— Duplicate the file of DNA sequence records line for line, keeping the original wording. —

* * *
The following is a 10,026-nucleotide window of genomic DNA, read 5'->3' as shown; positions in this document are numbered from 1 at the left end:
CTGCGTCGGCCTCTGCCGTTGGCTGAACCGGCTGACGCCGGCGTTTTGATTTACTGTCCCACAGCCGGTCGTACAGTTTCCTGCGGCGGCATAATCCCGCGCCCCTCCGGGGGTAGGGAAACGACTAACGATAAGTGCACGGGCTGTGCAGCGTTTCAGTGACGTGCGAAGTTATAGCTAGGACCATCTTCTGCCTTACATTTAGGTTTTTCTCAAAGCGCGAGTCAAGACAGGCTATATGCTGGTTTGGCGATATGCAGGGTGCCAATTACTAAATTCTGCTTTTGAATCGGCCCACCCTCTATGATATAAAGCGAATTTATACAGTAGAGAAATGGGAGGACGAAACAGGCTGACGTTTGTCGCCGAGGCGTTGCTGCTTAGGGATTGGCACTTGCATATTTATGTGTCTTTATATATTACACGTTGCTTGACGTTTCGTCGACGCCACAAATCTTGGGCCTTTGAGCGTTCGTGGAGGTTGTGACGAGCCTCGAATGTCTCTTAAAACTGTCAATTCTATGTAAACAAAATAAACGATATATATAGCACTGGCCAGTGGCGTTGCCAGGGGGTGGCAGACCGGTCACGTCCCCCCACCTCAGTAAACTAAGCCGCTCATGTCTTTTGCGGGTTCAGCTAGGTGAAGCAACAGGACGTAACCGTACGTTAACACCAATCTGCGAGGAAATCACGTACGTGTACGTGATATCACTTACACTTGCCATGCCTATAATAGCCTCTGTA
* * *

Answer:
The following is a 10,026-nucleotide window of genomic DNA, read 5'->3' as shown; positions in this document are numbered from 1 at the left end:
CTGCGTCGGCCTCTGCCGTTGGCTGAACCGGCTGACGCCGGCGTTTTGATTTACTGTCCCACAGCCGGTCGTACAGTTTCCTGCGGCGGCATAATCCCGCGCCCCTCCGGGGGTAGGGAAACGACTAACGATAAGTGCACGGGCTGTGCAGCGTTTCAGTGACGTGCGAAGTTATAGCTAGGACCATCTTCTGCCTTACATTTAGGTTTTTCTCAAAGCGCGAGTCAAGACAGGCTATATGCTGGTTTGGCGATATGCAGGGTGCCAATTACTAAATTCTGCTTTTGAATCGGCCCACCCTCTATGATATAAAGCGAATTTATACAGTAGAGAAATGGGAGGACGAAACAGGCTGACGTTTGTCGCCGAGGCGTTGCTGCTTAGGGATTGGCACTTGCATATTTATGTGTCTTTATATATTACACGTTGCTTGACGTTTCGTCGACGCCACAAATCTTGGGCCTTTGAGCGTTCGTGGAGGTTGTGACGAGCCTCGAATGTCTCTTAAAACTGTCAATTCTATGTAAACAAAATAAACGATATATATAGCACTGGCCAGTGGCGTTGCCAGGGGGTGGCAGACCGGTCACGTCCCCCCACCTCAGTAAACTAAGCCGCTCATGTCTTTTGCGGGTTCAGCTAGGTGAAGCAACAGGACGTAACCGTACGTTAACACCAATCTGCGAGGAAATCACGTACGTGTACGTGATATCACTTACACTTGCCATGCCTATAATAGCCTCTGTA